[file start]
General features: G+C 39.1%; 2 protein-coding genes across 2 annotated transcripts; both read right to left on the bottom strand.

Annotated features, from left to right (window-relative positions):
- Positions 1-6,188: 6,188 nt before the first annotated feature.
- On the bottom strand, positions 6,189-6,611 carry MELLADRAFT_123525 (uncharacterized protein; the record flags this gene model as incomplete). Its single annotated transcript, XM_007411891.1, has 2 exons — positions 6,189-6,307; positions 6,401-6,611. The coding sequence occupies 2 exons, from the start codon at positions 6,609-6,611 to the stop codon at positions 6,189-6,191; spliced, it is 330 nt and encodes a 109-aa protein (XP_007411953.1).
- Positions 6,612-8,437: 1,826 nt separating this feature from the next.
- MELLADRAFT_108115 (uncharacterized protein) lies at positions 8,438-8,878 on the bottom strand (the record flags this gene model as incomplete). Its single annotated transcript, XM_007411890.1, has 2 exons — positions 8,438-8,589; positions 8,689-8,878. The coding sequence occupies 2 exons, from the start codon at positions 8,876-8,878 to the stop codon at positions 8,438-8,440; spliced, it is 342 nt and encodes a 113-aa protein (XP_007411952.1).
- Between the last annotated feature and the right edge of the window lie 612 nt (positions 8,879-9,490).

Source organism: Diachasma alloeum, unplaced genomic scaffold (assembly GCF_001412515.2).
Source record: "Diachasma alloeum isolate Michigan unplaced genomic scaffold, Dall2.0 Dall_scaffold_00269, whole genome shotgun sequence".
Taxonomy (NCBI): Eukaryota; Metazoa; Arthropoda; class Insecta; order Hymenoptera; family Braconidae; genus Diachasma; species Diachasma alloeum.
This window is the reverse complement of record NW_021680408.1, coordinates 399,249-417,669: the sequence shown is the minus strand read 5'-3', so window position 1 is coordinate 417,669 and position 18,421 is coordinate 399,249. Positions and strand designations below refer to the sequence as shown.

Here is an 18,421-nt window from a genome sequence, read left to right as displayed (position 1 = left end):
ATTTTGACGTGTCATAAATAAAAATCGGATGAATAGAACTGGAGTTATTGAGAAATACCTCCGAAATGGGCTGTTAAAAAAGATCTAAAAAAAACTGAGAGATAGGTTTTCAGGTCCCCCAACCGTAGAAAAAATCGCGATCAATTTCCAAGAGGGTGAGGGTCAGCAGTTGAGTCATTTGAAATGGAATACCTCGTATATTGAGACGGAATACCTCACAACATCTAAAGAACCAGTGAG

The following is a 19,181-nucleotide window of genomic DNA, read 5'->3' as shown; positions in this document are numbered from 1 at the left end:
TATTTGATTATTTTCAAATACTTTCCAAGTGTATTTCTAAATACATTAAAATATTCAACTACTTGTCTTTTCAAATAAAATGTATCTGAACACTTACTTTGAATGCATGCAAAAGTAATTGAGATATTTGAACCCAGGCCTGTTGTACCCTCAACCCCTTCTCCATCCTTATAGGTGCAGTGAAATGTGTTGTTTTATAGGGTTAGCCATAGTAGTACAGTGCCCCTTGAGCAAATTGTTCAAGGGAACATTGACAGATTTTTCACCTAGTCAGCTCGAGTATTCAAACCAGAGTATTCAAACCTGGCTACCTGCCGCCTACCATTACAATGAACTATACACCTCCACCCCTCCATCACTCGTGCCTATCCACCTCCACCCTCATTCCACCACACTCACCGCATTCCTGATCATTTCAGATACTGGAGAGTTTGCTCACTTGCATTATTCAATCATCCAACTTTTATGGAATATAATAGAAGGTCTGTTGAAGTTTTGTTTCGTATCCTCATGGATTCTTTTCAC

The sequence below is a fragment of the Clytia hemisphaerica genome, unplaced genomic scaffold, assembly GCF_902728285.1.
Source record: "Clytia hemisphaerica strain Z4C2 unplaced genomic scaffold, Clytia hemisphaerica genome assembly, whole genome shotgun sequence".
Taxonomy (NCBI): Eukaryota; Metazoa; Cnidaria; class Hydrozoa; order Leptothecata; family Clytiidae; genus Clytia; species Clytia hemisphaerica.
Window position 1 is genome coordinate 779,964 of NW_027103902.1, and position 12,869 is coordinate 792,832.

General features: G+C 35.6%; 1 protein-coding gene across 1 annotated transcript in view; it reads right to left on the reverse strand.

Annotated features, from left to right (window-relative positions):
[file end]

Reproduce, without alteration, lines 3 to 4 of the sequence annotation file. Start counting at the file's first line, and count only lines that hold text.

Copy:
- Positions 1-6,188: 6,188 nt before the first annotated feature.
- On the bottom strand, positions 6,189-6,611 carry MELLADRAFT_123525 (uncharacterized protein; the record flags this gene model as incomplete). Its single annotated transcript, XM_007411891.1, has 2 exons — positions 6,189-6,307; positions 6,401-6,611. The coding sequence occupies 2 exons, from the start codon at positions 6,609-6,611 to the stop codon at positions 6,189-6,191; spliced, it is 330 nt and encodes a 109-aa protein (XP_007411953.1).